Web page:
Pennsylvania House Environmental Resources and Energy Committee Hearing
In his testimony on August 17, 2021 at the Pennsylvania House Environmental Resources and Energy Committee public hearing on the Environmental and Economic Benefit of Pipelines, Babst Calland Attorney Keith Coyle, chairman of the Marcellus Shale Coalition’s Pipeline Safety Workgroup, explains, “As long as we are relying on fossil fuels to produce power, we need pipelines to deliver them safely. …It’s pretty clear we are going to be relying on natural gas and petroleum for some time. There is no other way to do this safely and to move product in bulk besides these pipelines.”
To view the video of the full public hearing of the House Environmental Resources & Energy Committee on the Environmental and Economic Benefits of Pipelines, click here.
Attorney Keith Coyle provides an update on the latest progress in the PHMSA rulemaking process for the Gas Gathering Rule.
In this episode, you will learn about the importance of how gathering lines are defined, the impact of the recently-updated API RP 80 that provides additional guidance on how to define gathering lines, what type of gathering lines need to comply with the PHMSA safety requirements in 49 CFR 192, how the transition to a new administration will impact the timing of the rulemaking being finalized, and more topics. To listen to this podcast, click here.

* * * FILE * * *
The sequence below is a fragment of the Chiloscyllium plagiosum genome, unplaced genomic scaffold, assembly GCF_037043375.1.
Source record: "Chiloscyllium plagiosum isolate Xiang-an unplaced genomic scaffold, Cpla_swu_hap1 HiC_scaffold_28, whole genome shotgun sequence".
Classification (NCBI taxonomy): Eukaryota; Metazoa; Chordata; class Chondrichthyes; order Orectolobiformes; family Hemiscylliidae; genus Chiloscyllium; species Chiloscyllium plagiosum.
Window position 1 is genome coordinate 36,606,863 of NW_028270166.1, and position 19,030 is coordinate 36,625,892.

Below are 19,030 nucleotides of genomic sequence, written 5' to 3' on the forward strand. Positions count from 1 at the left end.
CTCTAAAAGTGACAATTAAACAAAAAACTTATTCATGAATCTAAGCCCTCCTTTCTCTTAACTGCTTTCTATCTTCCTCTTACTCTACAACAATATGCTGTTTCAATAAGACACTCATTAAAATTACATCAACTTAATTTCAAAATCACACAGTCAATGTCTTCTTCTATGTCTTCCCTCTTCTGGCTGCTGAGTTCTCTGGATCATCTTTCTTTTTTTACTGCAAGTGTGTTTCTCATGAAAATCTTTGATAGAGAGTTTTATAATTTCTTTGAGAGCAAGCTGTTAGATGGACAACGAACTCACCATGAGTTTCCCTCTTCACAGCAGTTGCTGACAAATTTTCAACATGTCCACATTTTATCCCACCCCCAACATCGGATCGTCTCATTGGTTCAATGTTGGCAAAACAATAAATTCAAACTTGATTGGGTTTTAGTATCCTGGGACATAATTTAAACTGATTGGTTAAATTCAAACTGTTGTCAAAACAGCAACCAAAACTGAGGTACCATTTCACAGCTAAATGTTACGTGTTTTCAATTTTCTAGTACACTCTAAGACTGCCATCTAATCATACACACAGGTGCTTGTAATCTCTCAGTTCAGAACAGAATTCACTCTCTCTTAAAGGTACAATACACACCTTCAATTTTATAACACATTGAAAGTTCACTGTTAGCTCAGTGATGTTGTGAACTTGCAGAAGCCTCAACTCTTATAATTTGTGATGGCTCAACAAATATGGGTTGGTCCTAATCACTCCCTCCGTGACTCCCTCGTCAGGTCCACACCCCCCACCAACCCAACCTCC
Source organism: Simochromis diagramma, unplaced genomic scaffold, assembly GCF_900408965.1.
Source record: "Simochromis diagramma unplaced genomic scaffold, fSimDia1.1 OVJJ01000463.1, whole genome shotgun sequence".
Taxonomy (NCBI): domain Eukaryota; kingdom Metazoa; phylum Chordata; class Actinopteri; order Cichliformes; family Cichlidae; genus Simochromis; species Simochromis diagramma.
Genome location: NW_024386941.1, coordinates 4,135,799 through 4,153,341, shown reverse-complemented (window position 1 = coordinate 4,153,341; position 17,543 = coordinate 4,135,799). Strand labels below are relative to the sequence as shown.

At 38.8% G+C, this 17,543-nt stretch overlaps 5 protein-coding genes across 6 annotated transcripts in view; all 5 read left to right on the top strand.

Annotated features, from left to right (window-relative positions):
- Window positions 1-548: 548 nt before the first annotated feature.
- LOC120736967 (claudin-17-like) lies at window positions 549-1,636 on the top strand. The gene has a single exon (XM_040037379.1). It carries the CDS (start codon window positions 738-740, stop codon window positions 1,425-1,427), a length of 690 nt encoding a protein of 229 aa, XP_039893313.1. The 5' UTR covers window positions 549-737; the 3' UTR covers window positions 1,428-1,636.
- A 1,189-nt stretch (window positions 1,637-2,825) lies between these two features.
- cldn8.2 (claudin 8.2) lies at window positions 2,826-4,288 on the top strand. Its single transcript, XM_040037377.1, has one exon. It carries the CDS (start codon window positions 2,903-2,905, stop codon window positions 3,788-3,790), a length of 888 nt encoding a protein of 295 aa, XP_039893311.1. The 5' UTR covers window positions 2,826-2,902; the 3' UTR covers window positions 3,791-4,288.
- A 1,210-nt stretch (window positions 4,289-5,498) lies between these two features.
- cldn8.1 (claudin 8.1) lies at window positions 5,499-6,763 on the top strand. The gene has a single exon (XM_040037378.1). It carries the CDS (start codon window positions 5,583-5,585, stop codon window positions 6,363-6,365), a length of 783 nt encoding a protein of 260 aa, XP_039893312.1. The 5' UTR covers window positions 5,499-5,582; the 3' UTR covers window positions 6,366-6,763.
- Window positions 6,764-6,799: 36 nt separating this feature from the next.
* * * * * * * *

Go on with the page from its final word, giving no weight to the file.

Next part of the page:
On a recent episode of Pipeliners Podcast, attorney Keith Coyle discusses insights on PHMSA rulemaking and how pipeline policy was affected by the previous four years, and how it might be affected in the next four years. To listen to this podcast, click here.
On June 3, 2019, the U.S. Department of Transportation (DOT) sent a legislative proposal to Congress for reauthorization of the Pipeline and Hazardous Materials Safety Administration’s (PHMSA) pipeline safety program. If enacted and signed into law, the legislation would reauthorize PHMSA’s pipeline safety program for an additional four years, or through 2023.
As in previous reauthorizations, the bill includes provisions that respond to recent events—in this case, the September 13, 2018 natural gas distribution incident in Merrimack Valley, Massachusetts. Consistent with the Trump administration’s broader policy agenda, the bill also includes provisions to promote innovation by supporting new technologies and enhancing pipeline safety and reliability.
The legislation addresses other areas of concern to the pipeline industry, such as requiring more timely review of technical standards and imposing additional criminal sanctions for pipeline vandalism. Finally, the bill includes rulemaking mandates that focus on items of importance to PHMSA—namely, expanding the operator qualification (OQ) program to pipeline construction and establishing regulations for inactive pipelines.
Please read more about this decision in this Alert.
In a recent op-ed published in the Post-Gazette, “Gas Pipelines Represent Prosperity” (Sept. 5 Perspectives), David Spigelmyer and James Kunz of the Marcellus Shale Coalition described the many benefits Read more ›